* Ruling may force c.banker Winiecki off rate-setting council
* Court to hold sitting on defamation charge on Feb. 13
* Reshuffle of council would affect rate policy
By Marcin Goettig
WARSAW, Jan 23 (Reuters) - Poland’s central bank could swing behind bolder rate cuts if a court ruling next month forces Jan Winiecki, who has blocked aggressive policy easing, to leave the bank’s rate-setting council.
A court in the western Polish city of Poznan is scheduled to start deliberating on Feb. 13 whether Winiecki defamed a former central bank governor in a newspaper article and an online blog in which he cast doubt on the ex-governor’s academic credentials.
The criminal case has been working its way through Poland’s complex judicial system for years, without reaching a legally binding ruling.
However, several legal experts consulted by Reuters said that next month’s court hearing, if it finds Winiecki guilty, would be considered “legally binding” - setting in motion his removal from the central bank’s Monetary Policy Council (MPC).
Under Polish law, a verdict is “legally binding” if an appeal court upholds a ruling by a lower court.
If an MPC member is subject to this kind of binding verdict, the entity that appointed the member - in Winiecki’s case the upper chamber of parliament - has to remove them from the council, the law states.
Winiecki declined to comment when contacted by Reuters. His lawyer, Jerzy Naumann, said the courts had already eliminated several of the charges against his client, and he said Winiecki demanded that he be cleared of the remaining ones.
The lawyer declined to say if Winiecki would keep his job if the court ruled against him, saying that speculating about this was a “waste of time.”
Winiecki’s presence on the MPC has been crucial because he is the swing vote. The council is at the centre of a debate over how to respond to a sharp slowdown in Poland’s economy, the biggest in eastern Europe.
“That (Winiecki’s removal) would shift the centre of balance of the MPC into neutral and hence could lead to further rate cuts,” Nomura’s Peter Attard Montalto said in a note.
Appointed to the 10-member MPC in 2010, Winiecki was among members who blocked a motion to lower rates last October because they believed inflation was too high, even though many economists argued cuts were urgently needed.
Central bank voting records show that if Winiecki had supported colleagues seeking a cut, his vote would have been enough to carry the motion.
In November, Winiecki changed tack and supported a 25-basis-point rate cut after data showed growth was slowing while inflation was under control.
But he blocked a motion to ease policy by a more aggressive 50 points, saying there was no scope for a big cut because he expected inflation to accelerate again.
That motion was supported by three other MPC members and central bank Governor Marek Belka - who has the deciding vote if there is a stalemate - so Winiecki’s support would, again, have carried the motion.
The outlook for Polish interest rates is uncertain.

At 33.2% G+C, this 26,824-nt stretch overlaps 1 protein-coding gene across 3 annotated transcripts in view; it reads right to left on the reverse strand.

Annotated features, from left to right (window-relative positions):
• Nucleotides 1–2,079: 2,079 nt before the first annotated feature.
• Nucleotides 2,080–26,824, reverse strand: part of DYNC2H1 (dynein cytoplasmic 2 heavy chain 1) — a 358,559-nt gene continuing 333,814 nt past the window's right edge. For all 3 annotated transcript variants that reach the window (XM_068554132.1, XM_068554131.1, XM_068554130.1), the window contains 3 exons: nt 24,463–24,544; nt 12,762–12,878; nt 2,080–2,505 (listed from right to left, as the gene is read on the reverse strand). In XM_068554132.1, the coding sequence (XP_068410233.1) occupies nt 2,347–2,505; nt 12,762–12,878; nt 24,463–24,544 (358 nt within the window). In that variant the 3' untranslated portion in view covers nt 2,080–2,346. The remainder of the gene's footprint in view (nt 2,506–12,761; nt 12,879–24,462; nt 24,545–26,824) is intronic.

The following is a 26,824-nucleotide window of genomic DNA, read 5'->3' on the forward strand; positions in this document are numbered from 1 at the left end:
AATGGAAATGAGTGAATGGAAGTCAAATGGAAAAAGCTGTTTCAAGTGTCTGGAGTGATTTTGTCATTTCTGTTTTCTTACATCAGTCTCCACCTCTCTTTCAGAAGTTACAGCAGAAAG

The central bank cut interest rates by 25 basis points for the third month in a row in January, but said it may soon pause its easing campaign, despite gloomy economic data, to give it time to assess the effect of the cuts.
The government has been calling on the bank to cut rates further to support the economy, which is suffering from a recession in its main trading partner, the euro zone.
The governing coalition, led by Prime Minister Donald Tusk, has 65 of the 100 seats in the Senate, the upper house of parliament. It has the right to choose a replacement for Winiecki if he is removed.
“I would expect that if Winiecki is dismissed, he will be replaced with somebody less hawkish,” said Maciej Reluga, chief economist at Bank Zachodni WBK.
Winiecki is accused of defaming former central bank governor Slawomir Skrzypek, who died in a 2010 plane crash that also killed the Polish president.
A lower court has already found Winiecki guilty. Winiecki appealed that ruling. Next month’s sitting will decide whether to uphold or reject his appeal. Alternatively, it could decide to send the case back to a lower court.
A spokesman for the central bank said the bank would not comment on the specifics of the case. It said that under the law it would be up to the body that appointed the member to remove him, if he is found guilty of a crime by a legally binding court ruling.
The Senate’s press office said that if Winiecki is convicted of a crime by a legally binding court ruling, the speaker of the chamber would receive a letter from the court, which would set in motion the procedure for his dismissal.
Winiecki’s lawyer, Naumann, in reply to written questions submitted by Reuters, said the courts had already eliminated five of the seven original charges against Winiecki.
“(We) consistently demand that the ruling of the court of first instance be changed and that Prof. Winiecki be completely cleared of charges pressed against him,” he said.
On his client’s future with the MPC, he said: “It would be highly inappropriate to give in to speculation regarding a situation that can only be considered in terms of loose hypotheses, and it is therefore ...a gross waste of time.”